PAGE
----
- Cono Sur, Colchagua Valley, Chile, Pinot Noir, 2013
- Cono Sur, Limarí Valley, Chile, Syrah, 2011
After a week of studying Chile for my WSET Diploma it was time to taste. A recent Drinks Business article reviewing the current trends in the Chilean market was fresh in my mind as I walked into my local Watson’s Wine. I selected two wines from Cono Sur, the premium arm of the giant Concha y Toro.
Something I had been reading about in Chile’s evolution as a wine-producing nation was an increased focus on creating wine icons – those wines in the premium category – and Cono Sur fitted the bill. First up was the Cono Sur 20 Barrels Limited Edition Syrah 2011 competitively priced for a premium wine at $185 HKD (approximately $24 USD). The other wine, from the same producer, was a 2012 Pinot Noir – very interesting given Cono Sur started a Pinot Noir project in 1999 with the aim of focusing on techniques used in Burgundy to vinify wines. Cono Sur have a premium expression of Pinot Noir, Ocio and this wine has received numerous awards. Having already selected a premium expression I decided to opt for the other end of the scale and went with their organic Pinot Noir priced at $98 HKD (approximately $13 USD).
Cono Sur began the 20 Barrel portfolio in 1996 with the aim of producing an ultra-premium wine, selecting Pinot Noir as the grape for the first release. Subsequent additions to the portfolio included Cabernet Sauvignon, Merlot, Chardonnay and Sauvignon Blanc with Syrah being the last addition in 2008. As the name implies 20 barrels of the best fruit from a particular vintage are set aside for the production of this particular wine.
The 2011 20 Barrel Limited Edition Syrah is actually a blend of Syrah (94%), Cabernet Sauvignon (4%) and Carmenère (2%) with grapes coming from three different vineyards in Limarí.
Located in the north of Chile the Limarí Valley is part of the Coquimbo wine region and offers sites with brilliant sunshine and cooling breezes rolling in from the Pacific Ocean. The wine was a deep purple colour suggesting the grapes had enjoyed a long ripening period in the sun allowing a depth of colour to develop in the skins. The long hang time would have also contributed to the high alcohol level which came in at 14%.
My notes for the Syrah described the wine as a “velvet hug” (sadly, nowhere to be found on the WSET SAT card of suggested terms!) – it was plush and enveloping. A full-bodied wine with savoury notes of leather, smoked meats, dried herbs and black fruits. It showed some of the pointers I have come to associate with winemaking in Chile; pure, ripe fruit reflecting the pristine growing conditions Chile enjoys and a voluptuous quality to the wine with notes of new oak speaking to the high levels of investment being made in the industry. Toasty oak notes are starting to integrate nicely and the acidity level was high enough to indicate that this wine would age well. It is most definitely a bigger style of wine – full bodied flavours, velvet-textured tannins, some smoky sweet vanilla – if big is your preferred style of wine then this is the wine for you. I enjoyed this immensely on a quiet evening after a very grey wintry day. My only unfavourable note was the warmth from the alcohol and at 14% I would definitely need to keep an eye on how often my glass was refilled!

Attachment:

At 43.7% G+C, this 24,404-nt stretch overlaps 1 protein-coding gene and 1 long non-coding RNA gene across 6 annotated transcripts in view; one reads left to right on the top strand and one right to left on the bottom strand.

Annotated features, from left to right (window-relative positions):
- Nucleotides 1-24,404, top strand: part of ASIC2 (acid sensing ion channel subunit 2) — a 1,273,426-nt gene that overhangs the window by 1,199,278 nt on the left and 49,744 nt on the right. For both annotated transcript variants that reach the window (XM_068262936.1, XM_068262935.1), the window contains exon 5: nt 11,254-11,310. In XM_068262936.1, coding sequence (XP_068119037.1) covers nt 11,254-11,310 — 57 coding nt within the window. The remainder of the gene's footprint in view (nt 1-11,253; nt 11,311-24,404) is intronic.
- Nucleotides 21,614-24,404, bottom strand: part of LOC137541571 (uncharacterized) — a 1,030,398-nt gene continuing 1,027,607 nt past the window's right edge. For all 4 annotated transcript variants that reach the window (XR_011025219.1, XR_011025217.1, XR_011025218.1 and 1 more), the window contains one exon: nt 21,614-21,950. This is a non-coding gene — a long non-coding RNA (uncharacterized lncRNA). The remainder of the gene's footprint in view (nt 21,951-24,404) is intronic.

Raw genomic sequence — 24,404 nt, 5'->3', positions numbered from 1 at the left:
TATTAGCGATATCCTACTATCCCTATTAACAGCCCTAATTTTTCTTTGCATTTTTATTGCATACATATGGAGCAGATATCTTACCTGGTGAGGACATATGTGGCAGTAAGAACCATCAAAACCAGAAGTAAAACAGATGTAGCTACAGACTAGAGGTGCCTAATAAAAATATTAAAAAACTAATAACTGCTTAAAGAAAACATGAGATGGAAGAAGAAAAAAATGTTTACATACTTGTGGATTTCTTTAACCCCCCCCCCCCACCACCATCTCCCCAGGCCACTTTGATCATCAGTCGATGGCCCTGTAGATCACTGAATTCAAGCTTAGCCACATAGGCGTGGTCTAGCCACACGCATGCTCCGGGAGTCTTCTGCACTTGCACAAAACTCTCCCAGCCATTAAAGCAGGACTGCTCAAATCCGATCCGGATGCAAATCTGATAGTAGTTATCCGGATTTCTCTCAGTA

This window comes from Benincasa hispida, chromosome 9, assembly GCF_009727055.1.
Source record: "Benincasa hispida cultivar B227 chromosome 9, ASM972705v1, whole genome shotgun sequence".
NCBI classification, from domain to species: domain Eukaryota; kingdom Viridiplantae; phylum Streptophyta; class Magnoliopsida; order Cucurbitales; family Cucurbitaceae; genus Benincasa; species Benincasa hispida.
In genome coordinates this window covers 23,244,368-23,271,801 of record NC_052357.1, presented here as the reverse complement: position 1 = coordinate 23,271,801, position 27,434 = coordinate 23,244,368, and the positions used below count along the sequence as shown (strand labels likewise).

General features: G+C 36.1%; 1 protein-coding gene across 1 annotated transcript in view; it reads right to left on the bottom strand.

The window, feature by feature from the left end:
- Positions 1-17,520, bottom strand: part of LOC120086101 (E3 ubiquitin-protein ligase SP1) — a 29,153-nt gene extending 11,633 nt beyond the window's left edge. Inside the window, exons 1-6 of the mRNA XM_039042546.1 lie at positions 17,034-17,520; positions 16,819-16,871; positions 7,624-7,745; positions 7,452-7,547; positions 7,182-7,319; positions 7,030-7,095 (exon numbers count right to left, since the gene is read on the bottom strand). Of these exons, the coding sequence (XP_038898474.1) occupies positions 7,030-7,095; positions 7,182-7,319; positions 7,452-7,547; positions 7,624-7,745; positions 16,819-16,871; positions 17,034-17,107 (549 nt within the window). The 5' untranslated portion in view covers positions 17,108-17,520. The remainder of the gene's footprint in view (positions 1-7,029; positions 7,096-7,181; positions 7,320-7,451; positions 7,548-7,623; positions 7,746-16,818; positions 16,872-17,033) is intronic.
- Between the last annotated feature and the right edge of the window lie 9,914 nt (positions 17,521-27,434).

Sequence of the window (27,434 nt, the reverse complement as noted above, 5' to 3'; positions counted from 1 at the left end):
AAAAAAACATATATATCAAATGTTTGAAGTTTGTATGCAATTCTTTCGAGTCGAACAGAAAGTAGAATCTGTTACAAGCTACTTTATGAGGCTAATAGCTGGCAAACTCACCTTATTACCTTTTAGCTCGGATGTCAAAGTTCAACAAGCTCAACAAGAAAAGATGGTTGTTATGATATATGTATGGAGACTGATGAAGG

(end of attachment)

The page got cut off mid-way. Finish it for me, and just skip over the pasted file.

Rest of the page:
The next wine was the organic Pinot Noir. It came with an eye-catching label depicting a bicycle which, according to the website, is how employees arrive to the vineyards each day. The wine is 100% pinot noir with the grapes coming from two vineyards in different regions; 85% from the warmer Colchagua Valley Zone located south of the capital city Santiago and 15% from the cooler coastal San Antonio sub-region of Aconcagua. Wines of Chile provide an excellent map of the country’s wine regions here.
This wine showed good typicity in that on first sniff and taste you could definitely tell it was a Pinot Noir – always a good thing but surprising how often that doesn’t happen. This is a very accessible Pinot Noir showing mostly red fruits and a touch of mineral notes. At $98 HKD it is good value for money, but I found it to be lacking in the middle palate, that is to say the flavours in the wine didn’t get much past the front of my mouth and I also found it a bit thin. I tasted this wine with a group of friends during a dinner and we all agreed that while it wasn’t an unpleasant wine it wasn’t something we had much to say about. Would I recommend it? That’s a tough one – at around $13 USD or $98 HKD I think I would. It delivers what it says on the label – it is clearly a Pinot Noir, it was not unpleasant to drink and what it lacks in complexity and length it makes up for by leaving a few more dollars in the wallet!
All in all this was an interesting and very enjoyable tasting from the biggest producer of wine in South America. These wines are easy to get your hands on which is perfect for that drop-in purchase, but being the Happy Wine Woman at heart it will always be the smaller producers who have a place in my cellar!
Related Happy Wine Woman Posts
Johnson, H. & Robinson, J. (2007). The World Atlas of Wine. Great Britain: Mitchell Beazley.
Robinson, J. (2006). The Oxford Companion to Wine. Great Britain: Oxford University Press.